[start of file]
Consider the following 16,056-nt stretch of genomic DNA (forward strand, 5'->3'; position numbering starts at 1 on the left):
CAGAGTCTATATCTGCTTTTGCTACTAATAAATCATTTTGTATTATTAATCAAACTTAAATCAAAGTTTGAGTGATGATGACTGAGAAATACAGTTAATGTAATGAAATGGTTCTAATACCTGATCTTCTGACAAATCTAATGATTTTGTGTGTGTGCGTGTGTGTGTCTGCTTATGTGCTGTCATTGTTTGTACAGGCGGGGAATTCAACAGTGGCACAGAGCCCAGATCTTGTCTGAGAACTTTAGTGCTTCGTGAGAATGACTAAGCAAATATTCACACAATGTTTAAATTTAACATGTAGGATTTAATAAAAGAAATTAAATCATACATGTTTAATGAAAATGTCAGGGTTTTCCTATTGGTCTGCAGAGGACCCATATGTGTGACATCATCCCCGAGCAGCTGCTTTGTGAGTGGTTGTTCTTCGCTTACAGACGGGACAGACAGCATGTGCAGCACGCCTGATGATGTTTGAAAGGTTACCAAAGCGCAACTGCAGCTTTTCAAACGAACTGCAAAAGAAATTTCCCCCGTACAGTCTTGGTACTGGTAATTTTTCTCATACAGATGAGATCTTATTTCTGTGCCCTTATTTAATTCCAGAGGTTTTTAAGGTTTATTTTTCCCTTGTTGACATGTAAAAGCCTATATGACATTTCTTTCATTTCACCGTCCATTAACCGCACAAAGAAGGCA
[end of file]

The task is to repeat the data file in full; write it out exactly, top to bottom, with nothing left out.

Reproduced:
Consider the following 16,056-nt stretch of genomic DNA (forward strand, 5'->3'; position numbering starts at 1 on the left):
CAGAGTCTATATCTGCTTTTGCTACTAATAAATCATTTTGTATTATTAATCAAACTTAAATCAAAGTTTGAGTGATGATGACTGAGAAATACAGTTAATGTAATGAAATGGTTCTAATACCTGATCTTCTGACAAATCTAATGATTTTGTGTGTGTGCGTGTGTGTGTCTGCTTATGTGCTGTCATTGTTTGTACAGGCGGGGAATTCAACAGTGGCACAGAGCCCAGATCTTGTCTGAGAACTTTAGTGCTTCGTGAGAATGACTAAGCAAATATTCACACAATGTTTAAATTTAACATGTAGGATTTAATAAAAGAAATTAAATCATACATGTTTAATGAAAATGTCAGGGTTTTCCTATTGGTCTGCAGAGGACCCATATGTGTGACATCATCCCCGAGCAGCTGCTTTGTGAGTGGTTGTTCTTCGCTTACAGACGGGACAGACAGCATGTGCAGCACGCCTGATGATGTTTGAAAGGTTACCAAAGCGCAACTGCAGCTTTTCAAACGAACTGCAAAAGAAATTTCCCCCGTACAGTCTTGGTACTGGTAATTTTTCTCATACAGATGAGATCTTATTTCTGTGCCCTTATTTAATTCCAGAGGTTTTTAAGGTTTATTTTTCCCTTGTTGACATGTAAAAGCCTATATGACATTTCTTTCATTTCACCGTCCATTAACCGCACAAAGAAGGCA